Which Side of History? │ Jake Scott
You’ll find in debates on social issues that the mantra of “the right side of history” will be trotted out, as always, by the progressives who tell those who defend the “old ways” that they will be on the wrong side, and that their failure is inevitable. This strange terminology, of “sides of history”, “progressives” and “reactionaries”, and “backward thinking” all finds its roots in the utopian thinking that dominated the late-eighteenth and early-nineteenth centuries’ political thinking.
The argument made by “progressives” on issues such as gay marriage, that “reactionaries” defend an outdated institution that will inevitably be removed in the movement of history, suggests that history only moves in one direction. But this is just not the case: societies all through history swing like pendulums between competing demands, ranging from security to liberty, from license to morality, from prosperity to bare survival. The same is true of humanity in general. Hegel got many things right, but the unidirectional nature of the movement of history was not one of them and, even if it were and his motivating force of the achievement of freedom was correct, his legacy bequeathed to Marx, who saw history as the process of class warfare, was not. But even more dangerous than the false science of socialism, was the legacy of Utopianism that Hegel breathed new life into.
Any utopian goal is derived from a strange combination of history and abstraction, in which the “lessons” of the past are wrenched out of the very context that bred them, turned into rootless formulae and revised as rules that apply in all places at all times. For instance, the historical communal ties and traditions of trust and reciprocity that created and maintained the parliamentary institutions of Great Britain could not be abstracted and transported to a country where the civil society is structured entirely differently, such as Russia, or where civil society barely exists at all, as in Iran.
Once the movements of history can be revised under these “eternal rules”, the “progress of mankind” becomes inevitable and something to be pursued – at any cost. It is the same motivation for action that led the Communists to believe they could hurry through the bourgeois and proletarian revolutions on the dictates of “history”, and the National Socialists to believe that the race they claimed to represent had the right to subjugate and oppress the different peoples of Europe on the dictates of “nature”. When the ends of the movement of history has already been decided, it is like knowing the destination to a road trip: the goal is all that matters, not the journey. All the distance between now and then can be eradicated, all the essential movements of history that might have led to the end goal that these rules have perceived can be hurried through, and anyone who objects, anyone who gets in the way, anyone who does not fit this template can be eradicated alongside.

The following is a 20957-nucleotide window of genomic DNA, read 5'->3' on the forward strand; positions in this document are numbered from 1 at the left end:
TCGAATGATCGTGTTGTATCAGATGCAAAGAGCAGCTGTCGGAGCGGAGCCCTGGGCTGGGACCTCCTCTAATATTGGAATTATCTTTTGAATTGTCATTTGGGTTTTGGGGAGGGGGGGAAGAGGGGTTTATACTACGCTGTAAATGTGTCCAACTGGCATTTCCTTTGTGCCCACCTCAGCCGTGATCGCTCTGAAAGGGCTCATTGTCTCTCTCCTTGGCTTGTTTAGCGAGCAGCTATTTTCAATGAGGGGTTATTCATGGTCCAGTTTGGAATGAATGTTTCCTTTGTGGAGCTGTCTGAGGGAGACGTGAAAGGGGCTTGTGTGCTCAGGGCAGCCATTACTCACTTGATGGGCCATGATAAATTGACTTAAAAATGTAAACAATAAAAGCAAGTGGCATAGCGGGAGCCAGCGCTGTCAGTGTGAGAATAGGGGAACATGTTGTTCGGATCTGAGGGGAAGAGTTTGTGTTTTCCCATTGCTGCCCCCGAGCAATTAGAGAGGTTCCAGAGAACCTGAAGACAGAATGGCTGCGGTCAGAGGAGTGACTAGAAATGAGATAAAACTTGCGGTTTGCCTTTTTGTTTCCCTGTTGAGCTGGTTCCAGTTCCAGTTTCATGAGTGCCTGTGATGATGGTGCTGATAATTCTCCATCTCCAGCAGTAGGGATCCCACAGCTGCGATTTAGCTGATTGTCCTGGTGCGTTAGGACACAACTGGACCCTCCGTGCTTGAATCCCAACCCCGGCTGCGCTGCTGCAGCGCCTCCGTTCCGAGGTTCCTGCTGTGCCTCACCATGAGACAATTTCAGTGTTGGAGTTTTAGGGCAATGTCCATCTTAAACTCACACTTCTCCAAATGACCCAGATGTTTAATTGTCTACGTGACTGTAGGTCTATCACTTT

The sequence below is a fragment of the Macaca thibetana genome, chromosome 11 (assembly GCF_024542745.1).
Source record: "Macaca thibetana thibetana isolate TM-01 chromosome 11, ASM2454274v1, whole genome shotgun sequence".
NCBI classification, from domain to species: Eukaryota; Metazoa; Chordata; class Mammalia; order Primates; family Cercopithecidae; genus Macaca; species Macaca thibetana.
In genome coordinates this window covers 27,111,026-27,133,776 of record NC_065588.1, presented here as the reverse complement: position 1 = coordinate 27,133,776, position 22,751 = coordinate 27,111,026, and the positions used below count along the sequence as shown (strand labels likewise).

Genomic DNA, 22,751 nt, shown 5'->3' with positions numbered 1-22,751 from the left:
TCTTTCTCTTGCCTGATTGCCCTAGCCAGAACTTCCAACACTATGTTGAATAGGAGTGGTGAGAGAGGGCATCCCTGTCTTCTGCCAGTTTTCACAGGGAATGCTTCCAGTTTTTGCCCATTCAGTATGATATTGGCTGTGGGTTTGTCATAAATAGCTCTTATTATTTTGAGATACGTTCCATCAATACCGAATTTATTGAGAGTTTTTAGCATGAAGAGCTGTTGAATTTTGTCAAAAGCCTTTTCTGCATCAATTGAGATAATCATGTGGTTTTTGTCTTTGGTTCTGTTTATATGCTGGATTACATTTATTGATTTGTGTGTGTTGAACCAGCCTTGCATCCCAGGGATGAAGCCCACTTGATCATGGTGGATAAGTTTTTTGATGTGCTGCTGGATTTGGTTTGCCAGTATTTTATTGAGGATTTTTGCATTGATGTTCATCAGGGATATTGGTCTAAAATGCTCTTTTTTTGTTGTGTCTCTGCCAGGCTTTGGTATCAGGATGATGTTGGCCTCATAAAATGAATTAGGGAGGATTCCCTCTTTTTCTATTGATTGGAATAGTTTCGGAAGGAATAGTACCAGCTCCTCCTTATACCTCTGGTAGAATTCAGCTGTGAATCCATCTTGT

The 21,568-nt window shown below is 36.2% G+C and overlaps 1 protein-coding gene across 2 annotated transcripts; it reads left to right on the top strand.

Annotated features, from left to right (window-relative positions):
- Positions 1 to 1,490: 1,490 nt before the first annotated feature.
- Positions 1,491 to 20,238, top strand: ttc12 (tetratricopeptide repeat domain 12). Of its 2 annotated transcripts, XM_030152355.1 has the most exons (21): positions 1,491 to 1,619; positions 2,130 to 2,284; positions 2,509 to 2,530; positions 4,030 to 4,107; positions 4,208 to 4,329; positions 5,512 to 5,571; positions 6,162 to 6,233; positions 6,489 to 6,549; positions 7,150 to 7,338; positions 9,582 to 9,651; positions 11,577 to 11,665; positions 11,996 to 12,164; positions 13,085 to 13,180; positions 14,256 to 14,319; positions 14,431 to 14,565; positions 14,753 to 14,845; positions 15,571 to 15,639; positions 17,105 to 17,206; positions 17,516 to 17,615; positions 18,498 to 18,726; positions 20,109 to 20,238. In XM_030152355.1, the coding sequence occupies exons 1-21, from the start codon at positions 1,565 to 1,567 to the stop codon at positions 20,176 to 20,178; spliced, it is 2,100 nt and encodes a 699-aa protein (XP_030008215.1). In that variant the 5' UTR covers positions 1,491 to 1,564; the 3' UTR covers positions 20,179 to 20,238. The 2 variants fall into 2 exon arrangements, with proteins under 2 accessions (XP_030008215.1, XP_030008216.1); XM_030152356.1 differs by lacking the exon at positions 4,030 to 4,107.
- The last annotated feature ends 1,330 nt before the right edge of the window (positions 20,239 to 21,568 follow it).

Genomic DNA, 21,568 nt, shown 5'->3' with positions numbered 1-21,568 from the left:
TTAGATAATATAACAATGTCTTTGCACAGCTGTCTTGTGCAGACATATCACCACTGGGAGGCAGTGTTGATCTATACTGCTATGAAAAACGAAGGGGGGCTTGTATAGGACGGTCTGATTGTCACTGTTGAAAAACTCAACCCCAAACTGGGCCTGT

But the problem with utopia is that it’s perfect, and human beings are not. Utopia is like a machine that never rusts, runs perfectly and is built for a single purpose; human beings decay, make mistakes and have no single purpose, save the metaphysical goal of happiness. Humans are intended to fit like parts into this utopian machine, which explains so clearly why utopian thinkers have little regard for individual human lives – parts are replaceable, and should be uniform, which means one of two things: that when a person is no longer “fit for service” they can be removed; or, should one part of the whole machine cease to work correctly, everything falls apart. The two options are equally as scary. Either people are treated as tools, or the whole, perfect machine rests on what Isaiah Berlin called “the crooked timber of mankind”.
Once we realise the lie behind the idea of utopia, we can start to do away with the terminology it breeds: there is no “wrong” or “right side of history”; there is no “progress” that has to be made; there are no “backward ideas” or “forward thinking”. There is only where we are, and where we have been. And since we have not left the same place we have always been, we need to recapture the value of the place where we are, and the importance of the traditions and institutions that bind us together.